from the Hugo Literary Series "Love is the Drug" 2007
I first took swimming lessons at the pool in Chesterville two years after the summer of love. We lived in a small cow-centered patch in a country with snow pack in the yard until June, and the references in “White Rabbit” and the corduroys of Haight-Asbury would not penetrate into our consciousness until 1969. We wouldn’t grow our hair into David and Susan Patridge shapes or see long-haired high-school graduates with the flat stomachs and serious facial hair until 1974. I was young enough then, not even pre-teen, really, to be mostly unselfconscious about anything but my body, and I was with a lot of other kids of similar temperament who would spend most of the summer and much of the next holding onto the side of a pool whose concrete edges were finished like sandstone so that it was good for traction and for scraping your legs lifting out of the pool. (...)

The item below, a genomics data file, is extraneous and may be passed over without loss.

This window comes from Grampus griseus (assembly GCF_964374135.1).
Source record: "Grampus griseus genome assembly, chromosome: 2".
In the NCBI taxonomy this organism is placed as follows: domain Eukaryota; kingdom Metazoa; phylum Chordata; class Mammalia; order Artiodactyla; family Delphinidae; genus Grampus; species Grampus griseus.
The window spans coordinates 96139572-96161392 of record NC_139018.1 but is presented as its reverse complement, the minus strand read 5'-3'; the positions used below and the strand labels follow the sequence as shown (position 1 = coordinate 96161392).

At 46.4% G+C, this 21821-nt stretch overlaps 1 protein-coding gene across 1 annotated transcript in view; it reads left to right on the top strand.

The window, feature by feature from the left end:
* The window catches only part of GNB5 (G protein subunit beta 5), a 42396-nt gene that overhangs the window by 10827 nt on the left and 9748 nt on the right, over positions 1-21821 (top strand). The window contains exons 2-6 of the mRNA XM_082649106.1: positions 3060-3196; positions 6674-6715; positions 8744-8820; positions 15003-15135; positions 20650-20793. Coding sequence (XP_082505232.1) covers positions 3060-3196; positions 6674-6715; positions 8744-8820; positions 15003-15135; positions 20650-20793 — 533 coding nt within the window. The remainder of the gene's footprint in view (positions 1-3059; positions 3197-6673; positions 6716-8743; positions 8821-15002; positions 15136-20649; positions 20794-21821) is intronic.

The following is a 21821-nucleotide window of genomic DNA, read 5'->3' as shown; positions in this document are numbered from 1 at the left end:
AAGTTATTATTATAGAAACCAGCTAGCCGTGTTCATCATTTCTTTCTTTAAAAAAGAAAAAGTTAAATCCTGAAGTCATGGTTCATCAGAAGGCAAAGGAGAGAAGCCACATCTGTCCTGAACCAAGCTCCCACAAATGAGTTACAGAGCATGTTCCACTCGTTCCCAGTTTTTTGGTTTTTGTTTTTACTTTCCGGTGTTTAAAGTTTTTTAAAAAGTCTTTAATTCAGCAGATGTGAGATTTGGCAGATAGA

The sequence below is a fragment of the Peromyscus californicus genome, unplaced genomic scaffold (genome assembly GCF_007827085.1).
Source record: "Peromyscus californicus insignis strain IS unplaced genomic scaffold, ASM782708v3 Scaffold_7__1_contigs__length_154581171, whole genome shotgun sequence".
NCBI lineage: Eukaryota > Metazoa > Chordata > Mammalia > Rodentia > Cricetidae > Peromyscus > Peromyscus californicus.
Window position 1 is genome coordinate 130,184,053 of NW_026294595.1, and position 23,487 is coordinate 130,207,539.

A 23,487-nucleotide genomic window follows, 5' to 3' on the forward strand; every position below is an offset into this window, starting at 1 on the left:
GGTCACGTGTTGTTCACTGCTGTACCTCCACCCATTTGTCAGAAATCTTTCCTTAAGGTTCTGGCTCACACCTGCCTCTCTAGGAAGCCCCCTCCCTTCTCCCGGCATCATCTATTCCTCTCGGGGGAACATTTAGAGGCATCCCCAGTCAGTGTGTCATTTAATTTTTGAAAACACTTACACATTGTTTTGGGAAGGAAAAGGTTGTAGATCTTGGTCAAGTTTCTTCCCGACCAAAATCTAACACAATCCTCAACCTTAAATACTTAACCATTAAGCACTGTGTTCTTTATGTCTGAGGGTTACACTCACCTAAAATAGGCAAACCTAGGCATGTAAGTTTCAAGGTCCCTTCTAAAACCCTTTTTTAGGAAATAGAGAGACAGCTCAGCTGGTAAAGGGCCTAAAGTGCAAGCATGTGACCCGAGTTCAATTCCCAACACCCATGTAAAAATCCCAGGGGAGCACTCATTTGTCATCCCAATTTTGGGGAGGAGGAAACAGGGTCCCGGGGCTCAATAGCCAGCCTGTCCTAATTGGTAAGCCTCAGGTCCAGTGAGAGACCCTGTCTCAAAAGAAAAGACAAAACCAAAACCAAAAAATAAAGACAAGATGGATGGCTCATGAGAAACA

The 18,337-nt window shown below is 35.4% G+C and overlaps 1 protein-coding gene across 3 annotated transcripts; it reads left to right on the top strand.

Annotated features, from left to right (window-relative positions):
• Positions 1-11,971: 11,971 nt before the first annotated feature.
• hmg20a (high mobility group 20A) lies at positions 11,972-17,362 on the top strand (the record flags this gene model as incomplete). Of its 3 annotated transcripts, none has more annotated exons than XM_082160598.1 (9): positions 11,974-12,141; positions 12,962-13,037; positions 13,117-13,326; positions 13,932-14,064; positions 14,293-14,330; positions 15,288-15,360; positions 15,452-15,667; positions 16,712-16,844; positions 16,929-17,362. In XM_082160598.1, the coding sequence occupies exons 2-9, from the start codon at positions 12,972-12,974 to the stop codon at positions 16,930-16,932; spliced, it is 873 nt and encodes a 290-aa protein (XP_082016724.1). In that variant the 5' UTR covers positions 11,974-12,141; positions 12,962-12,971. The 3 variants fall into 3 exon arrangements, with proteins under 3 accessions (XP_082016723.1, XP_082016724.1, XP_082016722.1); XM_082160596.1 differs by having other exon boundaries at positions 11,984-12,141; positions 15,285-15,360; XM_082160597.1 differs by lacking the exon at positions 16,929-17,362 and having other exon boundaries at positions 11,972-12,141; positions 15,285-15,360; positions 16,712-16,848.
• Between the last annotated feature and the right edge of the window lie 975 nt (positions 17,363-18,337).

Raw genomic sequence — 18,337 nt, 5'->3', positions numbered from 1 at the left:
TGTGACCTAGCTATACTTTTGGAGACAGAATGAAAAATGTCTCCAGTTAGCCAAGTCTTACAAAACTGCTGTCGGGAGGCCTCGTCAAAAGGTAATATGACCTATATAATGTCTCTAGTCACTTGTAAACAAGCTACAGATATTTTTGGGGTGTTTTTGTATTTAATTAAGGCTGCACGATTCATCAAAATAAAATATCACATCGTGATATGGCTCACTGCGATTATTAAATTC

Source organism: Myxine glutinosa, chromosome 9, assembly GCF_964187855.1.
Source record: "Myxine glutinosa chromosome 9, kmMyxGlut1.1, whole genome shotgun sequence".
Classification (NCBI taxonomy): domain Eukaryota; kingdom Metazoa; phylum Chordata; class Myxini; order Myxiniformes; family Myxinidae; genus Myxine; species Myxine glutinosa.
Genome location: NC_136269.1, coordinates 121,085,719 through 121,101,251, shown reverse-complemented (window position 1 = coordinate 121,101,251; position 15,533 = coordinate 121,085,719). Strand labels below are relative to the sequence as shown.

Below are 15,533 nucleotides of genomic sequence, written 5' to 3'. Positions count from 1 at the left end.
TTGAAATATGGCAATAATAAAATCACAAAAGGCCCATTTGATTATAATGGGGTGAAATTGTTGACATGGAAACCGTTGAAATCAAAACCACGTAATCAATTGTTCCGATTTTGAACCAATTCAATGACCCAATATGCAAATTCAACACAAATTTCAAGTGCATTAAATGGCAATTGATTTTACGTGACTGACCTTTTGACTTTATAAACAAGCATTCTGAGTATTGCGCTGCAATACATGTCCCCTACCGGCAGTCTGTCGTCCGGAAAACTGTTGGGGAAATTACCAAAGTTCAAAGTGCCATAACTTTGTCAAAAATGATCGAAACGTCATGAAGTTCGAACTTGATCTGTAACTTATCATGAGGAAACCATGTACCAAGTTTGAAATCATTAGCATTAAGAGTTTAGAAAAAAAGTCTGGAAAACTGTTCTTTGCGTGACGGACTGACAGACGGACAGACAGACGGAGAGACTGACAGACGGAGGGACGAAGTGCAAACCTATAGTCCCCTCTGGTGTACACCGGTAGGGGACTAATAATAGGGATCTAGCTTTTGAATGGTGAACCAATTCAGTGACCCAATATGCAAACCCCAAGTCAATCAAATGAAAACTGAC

from Seattle Magazine, July 2007
In summer the straight lines hang back. In their place is the heavy rotation of fun – running, melon-swallowing, whatever. Logic, your mind – these you stow in the back seat. When it’s hot and you are under the black locust tree observing that the grass needs a shave and so do you it can also come to you that the future isn’t going to arrive via syllogistic reasoning.
My black locust moment came in 2003 when I lost my job. My boss, twisting in her heels, invited me into her office, closed the door, sat down and began to cry. That was April. By May I was standing on my back lawn, the tops of my feet tan, my face and chest likewise. Trance documentaries about art played at the Crest Theater. I read late into the night, made lists, planned a basement rewiring project. (...)